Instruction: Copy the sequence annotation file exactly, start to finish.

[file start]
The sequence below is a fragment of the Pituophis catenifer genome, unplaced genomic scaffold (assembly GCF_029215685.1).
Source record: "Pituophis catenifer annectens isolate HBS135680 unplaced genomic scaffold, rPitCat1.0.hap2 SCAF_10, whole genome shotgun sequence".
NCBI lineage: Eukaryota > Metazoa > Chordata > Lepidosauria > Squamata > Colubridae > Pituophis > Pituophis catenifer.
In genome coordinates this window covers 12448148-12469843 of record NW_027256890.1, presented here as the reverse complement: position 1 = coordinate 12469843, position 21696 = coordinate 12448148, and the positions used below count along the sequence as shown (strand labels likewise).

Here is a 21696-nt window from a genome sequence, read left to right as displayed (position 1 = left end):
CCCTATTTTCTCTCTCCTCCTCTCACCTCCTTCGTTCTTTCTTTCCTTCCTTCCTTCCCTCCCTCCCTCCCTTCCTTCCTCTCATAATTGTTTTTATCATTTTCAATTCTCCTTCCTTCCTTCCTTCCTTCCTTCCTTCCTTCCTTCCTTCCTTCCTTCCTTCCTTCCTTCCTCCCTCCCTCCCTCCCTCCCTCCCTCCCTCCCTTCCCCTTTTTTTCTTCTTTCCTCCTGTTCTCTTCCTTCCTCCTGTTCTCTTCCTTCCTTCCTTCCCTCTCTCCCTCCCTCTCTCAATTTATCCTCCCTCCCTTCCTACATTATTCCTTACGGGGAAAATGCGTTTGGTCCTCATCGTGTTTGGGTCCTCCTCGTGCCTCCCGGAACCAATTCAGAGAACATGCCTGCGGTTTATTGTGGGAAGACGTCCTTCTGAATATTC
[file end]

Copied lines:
The sequence below is a fragment of the Pituophis catenifer genome, unplaced genomic scaffold (assembly GCF_029215685.1).
Source record: "Pituophis catenifer annectens isolate HBS135680 unplaced genomic scaffold, rPitCat1.0.hap2 SCAF_10, whole genome shotgun sequence".
NCBI lineage: Eukaryota > Metazoa > Chordata > Lepidosauria > Squamata > Colubridae > Pituophis > Pituophis catenifer.
In genome coordinates this window covers 12448148-12469843 of record NW_027256890.1, presented here as the reverse complement: position 1 = coordinate 12469843, position 21696 = coordinate 12448148, and the positions used below count along the sequence as shown (strand labels likewise).

Here is a 21696-nt window from a genome sequence, read left to right as displayed (position 1 = left end):
CCCTATTTTCTCTCTCCTCCTCTCACCTCCTTCGTTCTTTCTTTCCTTCCTTCCTTCCCTCCCTCCCTCCCTTCCTTCCTCTCATAATTGTTTTTATCATTTTCAATTCTCCTTCCTTCCTTCCTTCCTTCCTTCCTTCCTTCCTTCCTTCCTTCCTTCCTTCCTTCCTTCCTCCCTCCCTCCCTCCCTCCCTCCCTCCCTCCCTTCCCCTTTTTTTCTTCTTTCCTCCTGTTCTCTTCCTTCCTCCTGTTCTCTTCCTTCCTTCCTTCCCTCTCTCCCTCCCTCTCTCAATTTATCCTCCCTCCCTTCCTACATTATTCCTTACGGGGAAAATGCGTTTGGTCCTCATCGTGTTTGGGTCCTCCTCGTGCCTCCCGGAACCAATTCAGAGAACATGCCTGCGGTTTATTGTGGGAAGACGTCCTTCTGAATATTC